5. I have a small set of people I hold close to my heart and I know that when I need them, they will come hold placards at protest rallies I organize and tell me those jeans do not make my bum look the size of a country.

Since I suck at giving up awards conferred on me, I shall also simultaneously list my un-blessings:

  1. I am a strong, healthy person without any major diseases, apart from chronic migraine and balding at 23.
  2. I study at the School of Planning and Architecture. OhNo. ‘nuff said.
  3. My most major expenses are the prints I take every week for my review. I need to get a life and some weekend plans.
  4. I am studying Planning, which is taking me to new places and by the time I am done, I will know a few cities like the back of my hand. Till now, that list only includes Bathinda.
  5. I have a small set of people I hold close to my heart and I know that when I need them, they will come hold placards at protest rallies I organize and tell me those jeans do not make my bum look the size of a country. Forming this tiny circle comes at the cost of heartaches, tough lessons and knives in my back I could have done without.

There. So much for resolutions. I think they are nice things, however, these annual promises. They allow us to live in a tiny happy bubble that leads us to believe that we are capable of positive change. They are also, however, causes of impulsive (and expensive) Make Me Better decisions such as gym memberships and cookery classes. And they are exceedingly fascinating, because we all know one person who puts up theirs as a Facebook status or encourages earth-shattering discussions that begin with, “So, what’s your New Year resolution?” or writes long, tedious blog posts about it.

 

 

 

And We’re Back


What better way to commemorate a hundred (odd) days away from the blog than a *drum-roll* blog post! *ta-dum dhoosh*

That sounded better in my head.

In the years I have been away (the past few months have felt like a lifetime lived and wasted), I joined the School of Planning and Architecture in New Delhi for a Master’s degree in Planning with a specialization in Housing. It is not as fun as it sounds (and if it doesn’t sound like fun, then bang on!) Sleep is no longer considered an important bodily function, no amount of work is good enough, co-operation and symbiosis are words best left to the dictionary and ranting becomes the norm. I’ve even lost my sense of humor. GAH.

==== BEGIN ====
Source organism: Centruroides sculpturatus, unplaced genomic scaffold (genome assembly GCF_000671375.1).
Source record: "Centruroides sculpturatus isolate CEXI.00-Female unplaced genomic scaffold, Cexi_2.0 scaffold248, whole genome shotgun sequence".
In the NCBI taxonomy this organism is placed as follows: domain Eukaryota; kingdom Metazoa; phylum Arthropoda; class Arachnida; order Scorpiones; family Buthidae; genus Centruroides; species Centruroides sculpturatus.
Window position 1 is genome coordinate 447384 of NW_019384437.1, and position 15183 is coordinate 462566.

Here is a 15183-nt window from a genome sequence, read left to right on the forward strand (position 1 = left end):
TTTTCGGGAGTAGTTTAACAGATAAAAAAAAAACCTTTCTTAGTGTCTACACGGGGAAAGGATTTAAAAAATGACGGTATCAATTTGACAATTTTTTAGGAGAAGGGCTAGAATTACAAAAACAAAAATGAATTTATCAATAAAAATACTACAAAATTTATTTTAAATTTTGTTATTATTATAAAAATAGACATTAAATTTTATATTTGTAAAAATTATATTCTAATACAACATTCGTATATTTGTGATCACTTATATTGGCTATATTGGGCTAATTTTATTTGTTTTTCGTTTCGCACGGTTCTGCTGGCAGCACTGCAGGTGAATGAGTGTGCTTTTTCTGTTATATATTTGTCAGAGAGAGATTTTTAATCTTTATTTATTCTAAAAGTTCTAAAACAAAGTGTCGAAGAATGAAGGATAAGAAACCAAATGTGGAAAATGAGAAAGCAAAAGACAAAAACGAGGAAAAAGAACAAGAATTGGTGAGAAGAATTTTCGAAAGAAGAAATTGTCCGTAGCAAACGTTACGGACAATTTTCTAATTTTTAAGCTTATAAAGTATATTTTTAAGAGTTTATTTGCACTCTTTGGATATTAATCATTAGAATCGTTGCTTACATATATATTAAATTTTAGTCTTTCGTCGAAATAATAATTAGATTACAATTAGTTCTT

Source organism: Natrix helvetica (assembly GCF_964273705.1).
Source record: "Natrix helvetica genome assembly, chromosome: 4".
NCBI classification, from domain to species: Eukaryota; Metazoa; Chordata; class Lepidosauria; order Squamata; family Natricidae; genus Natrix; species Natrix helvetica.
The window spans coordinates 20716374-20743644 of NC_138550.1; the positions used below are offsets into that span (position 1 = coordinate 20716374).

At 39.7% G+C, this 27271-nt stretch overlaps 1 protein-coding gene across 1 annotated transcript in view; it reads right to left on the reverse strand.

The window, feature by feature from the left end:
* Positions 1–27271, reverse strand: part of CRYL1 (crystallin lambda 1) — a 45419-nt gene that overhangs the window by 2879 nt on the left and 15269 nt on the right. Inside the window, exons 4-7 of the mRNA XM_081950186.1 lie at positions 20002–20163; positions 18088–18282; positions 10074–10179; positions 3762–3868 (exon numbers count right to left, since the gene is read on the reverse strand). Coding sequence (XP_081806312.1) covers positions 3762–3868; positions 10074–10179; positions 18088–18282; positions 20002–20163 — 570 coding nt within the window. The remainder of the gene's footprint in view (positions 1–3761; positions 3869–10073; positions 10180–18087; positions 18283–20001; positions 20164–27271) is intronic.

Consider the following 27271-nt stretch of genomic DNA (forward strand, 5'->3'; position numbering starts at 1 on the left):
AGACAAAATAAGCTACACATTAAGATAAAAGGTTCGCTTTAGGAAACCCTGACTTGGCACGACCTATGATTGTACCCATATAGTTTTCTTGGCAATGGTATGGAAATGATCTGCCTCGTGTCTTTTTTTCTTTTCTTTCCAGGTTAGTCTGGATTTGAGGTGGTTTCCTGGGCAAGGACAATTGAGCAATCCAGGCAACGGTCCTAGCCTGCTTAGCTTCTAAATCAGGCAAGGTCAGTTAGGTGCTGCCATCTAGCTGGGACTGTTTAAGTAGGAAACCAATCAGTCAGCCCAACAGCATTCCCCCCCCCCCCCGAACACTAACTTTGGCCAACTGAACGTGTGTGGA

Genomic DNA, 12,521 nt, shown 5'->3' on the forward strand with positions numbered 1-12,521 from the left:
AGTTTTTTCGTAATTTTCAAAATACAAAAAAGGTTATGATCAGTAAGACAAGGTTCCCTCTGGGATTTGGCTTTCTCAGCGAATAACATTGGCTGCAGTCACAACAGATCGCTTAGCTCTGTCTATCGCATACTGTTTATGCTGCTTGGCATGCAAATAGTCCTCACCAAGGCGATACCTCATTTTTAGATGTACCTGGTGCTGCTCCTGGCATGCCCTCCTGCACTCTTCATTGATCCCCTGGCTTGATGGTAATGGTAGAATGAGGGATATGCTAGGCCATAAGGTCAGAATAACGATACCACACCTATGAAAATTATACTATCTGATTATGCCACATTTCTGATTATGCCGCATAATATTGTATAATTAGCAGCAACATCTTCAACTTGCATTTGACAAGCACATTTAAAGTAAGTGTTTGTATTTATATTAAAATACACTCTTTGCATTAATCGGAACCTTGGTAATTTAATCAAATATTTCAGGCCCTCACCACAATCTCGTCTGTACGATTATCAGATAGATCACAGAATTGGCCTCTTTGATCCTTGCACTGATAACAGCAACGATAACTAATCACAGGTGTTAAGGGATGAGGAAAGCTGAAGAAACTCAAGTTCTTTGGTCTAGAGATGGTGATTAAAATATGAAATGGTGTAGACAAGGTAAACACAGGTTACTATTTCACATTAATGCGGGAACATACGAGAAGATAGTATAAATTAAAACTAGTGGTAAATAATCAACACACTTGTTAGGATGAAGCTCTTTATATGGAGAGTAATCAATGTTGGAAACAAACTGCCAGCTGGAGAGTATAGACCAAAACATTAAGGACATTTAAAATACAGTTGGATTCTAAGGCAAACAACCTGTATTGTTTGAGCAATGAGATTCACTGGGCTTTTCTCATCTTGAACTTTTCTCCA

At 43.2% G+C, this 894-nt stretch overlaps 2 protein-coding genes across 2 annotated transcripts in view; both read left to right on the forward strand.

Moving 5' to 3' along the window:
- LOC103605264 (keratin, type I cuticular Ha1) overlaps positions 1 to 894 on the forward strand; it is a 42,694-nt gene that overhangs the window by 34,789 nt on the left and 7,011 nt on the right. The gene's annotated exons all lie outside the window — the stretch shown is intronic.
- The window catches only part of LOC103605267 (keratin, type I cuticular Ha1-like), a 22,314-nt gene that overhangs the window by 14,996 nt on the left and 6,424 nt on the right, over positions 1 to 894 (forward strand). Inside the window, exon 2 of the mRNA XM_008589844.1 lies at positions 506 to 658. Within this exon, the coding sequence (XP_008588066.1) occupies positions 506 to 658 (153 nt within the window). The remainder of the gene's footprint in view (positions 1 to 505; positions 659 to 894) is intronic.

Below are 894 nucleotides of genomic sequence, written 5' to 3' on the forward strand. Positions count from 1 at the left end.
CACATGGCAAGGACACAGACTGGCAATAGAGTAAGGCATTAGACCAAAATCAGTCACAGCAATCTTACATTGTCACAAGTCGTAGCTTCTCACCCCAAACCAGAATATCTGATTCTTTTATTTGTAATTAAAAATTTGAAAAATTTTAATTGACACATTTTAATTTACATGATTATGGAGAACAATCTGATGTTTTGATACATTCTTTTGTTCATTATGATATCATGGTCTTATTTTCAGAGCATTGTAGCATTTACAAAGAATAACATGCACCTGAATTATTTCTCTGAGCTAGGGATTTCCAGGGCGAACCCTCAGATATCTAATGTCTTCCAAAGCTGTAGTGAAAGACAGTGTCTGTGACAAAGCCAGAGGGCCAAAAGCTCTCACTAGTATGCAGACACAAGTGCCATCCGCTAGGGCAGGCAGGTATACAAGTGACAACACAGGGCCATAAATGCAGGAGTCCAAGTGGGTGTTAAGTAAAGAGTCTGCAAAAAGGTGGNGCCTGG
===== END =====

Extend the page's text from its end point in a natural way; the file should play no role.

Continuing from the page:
Recent realizations indicate that I may have an OCD (Obsessive Compulsive Disorder, for those from Mars). I feel an irrational need to label and tag everything I do. I put data in folders. Tens and tens of them. I capitalize the names on each one of those folders. When I name my music, it HAS TO contain the artiste’s name, followed by the name of the song. I have begun classifying the movies I store into genre folders. When I make a PowerPoint presentation with a group of 8 people, I take everyone’s parts, make a folder (again) and then rename everyone’s parts with their names. Even if we have to present in ten minutes and there are forty-five slides to compile. Heck, I had a brand new black bold-marker and nothing to do one Sunday afternoon, so I went and labeled every spice jar in the kitchen with the spice it should contain. Needless to say, it gave my roommates fodder for two years’ worth of ribbing and the labeled jars never contained the spices that I intended them for. I just might end up on Criminal Minds. Oooooooh! Shemar Moore, Thomas Gibson, Matthew Gray Gubler *obscene amounts of salivation*